Summary: Email claims that attached photographs show a public toilet made of one way glass located in Houston, Texas (Full commentary below).
Status: The photographs are genuine but the description is inaccurate
Example:(Submitted, May 2009)
Subject: Loo with a view.....
THE LADY IS GETTING READY TO ENTER!!
This is a picture of a public toilet in Houston:
Now that you've seen the outside view,
take a look at the inside view...
It's made entirely of one-way glass!
No one can see you from the outside, but when
you are inside it's like sitting in a clear
Now would you... COULD YOU....???
The description that accompanies these images claims that they depict a public toilet located in Houston, Texas. The images show a toilet with walls made of one way glass. People inside the toilet have a plain view of the streetscape outside, but people on the street cannot see in.
The photographs are genuine, and indeed show a fully functional toilet with walls made of one-way glass. However, the toilet shown in the photographs is not a permanent public facility and it is not located in Houston, Texas. In fact, the toilet is a work of art known as "Don’t Miss a Sec" created by conceptual artist Monica Bonvicini. The "see-thu loo" was first exhibited at a construction site across from the Tate Britain Museum in London in December, 2003. A BBC news article about the exhibit notes:
Artist Monica Bonvicini has created a minimalist glass cube containing a usable loo to stand opposite the Tate Britain gallery in London.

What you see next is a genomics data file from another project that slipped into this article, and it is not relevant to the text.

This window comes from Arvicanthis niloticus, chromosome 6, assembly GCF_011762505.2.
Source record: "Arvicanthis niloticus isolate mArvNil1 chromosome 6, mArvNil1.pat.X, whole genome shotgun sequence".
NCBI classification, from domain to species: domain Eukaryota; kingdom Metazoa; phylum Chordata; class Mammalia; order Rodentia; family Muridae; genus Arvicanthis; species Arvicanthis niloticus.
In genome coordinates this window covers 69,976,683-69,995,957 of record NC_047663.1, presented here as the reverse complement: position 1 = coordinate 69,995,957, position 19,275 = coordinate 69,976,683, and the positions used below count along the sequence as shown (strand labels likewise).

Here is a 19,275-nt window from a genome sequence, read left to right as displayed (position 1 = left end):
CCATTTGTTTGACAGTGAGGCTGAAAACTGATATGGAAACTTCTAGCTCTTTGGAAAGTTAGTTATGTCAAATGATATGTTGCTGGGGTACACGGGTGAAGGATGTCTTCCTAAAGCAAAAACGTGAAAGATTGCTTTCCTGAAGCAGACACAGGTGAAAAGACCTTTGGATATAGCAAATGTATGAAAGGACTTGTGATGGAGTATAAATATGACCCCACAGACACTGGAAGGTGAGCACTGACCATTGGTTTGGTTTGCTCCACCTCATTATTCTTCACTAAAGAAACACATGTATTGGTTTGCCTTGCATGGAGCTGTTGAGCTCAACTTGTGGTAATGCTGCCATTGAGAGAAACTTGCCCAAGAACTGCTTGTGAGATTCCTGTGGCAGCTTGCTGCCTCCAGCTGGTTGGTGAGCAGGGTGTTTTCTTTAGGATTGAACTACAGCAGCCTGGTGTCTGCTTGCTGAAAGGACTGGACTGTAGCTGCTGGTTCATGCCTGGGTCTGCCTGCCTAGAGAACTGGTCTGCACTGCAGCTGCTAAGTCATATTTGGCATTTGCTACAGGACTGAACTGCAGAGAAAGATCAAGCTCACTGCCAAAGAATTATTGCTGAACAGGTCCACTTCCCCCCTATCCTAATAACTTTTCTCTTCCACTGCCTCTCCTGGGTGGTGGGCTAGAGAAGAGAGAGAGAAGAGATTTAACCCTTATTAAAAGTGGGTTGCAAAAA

The work, called Don't Miss A Sec, is made out of one-way glass which means you can see out but not in.
The public sculpture will sit at the former Royal Army Medical College in Millbank, and is meant for public use.
A spokeswoman for the project said: "It will arouse curiosity because people can just come and use it, although there is a question of whether people will feel comfortable doing so.
The toilet was also exhibited at the Messeplatz in Basel, Switzerland in 2004. Unrelated photographs of the Messeplatz clearly show the same street as shown in the above photographs, so it seems clear that they were taken at the Messeplatz exhibit rather than the earlier London showing.
Thus, it is clear that the photographs were not taken in Houston nor could I find any credible reference that indicates that Bonvicini's glass toilet was ever exhibited there.
In an interview published on Neoaztlan, Monica Bonvicini explains her motivation for creating the exhibit:
The idea for Don’t Miss a Sec.’ came in 1999. I made the drawings for it on an airplane. It relates to the urge, during big art events where so much is about “see and be seen,” to not miss anything. At any big art event, everyone needs a bathroom at some point. If you use the work for it, you are still able to see the next art work, who is passing by, who is talking with whom, and who is wearing what. At the same time, you can literally show your ass to them.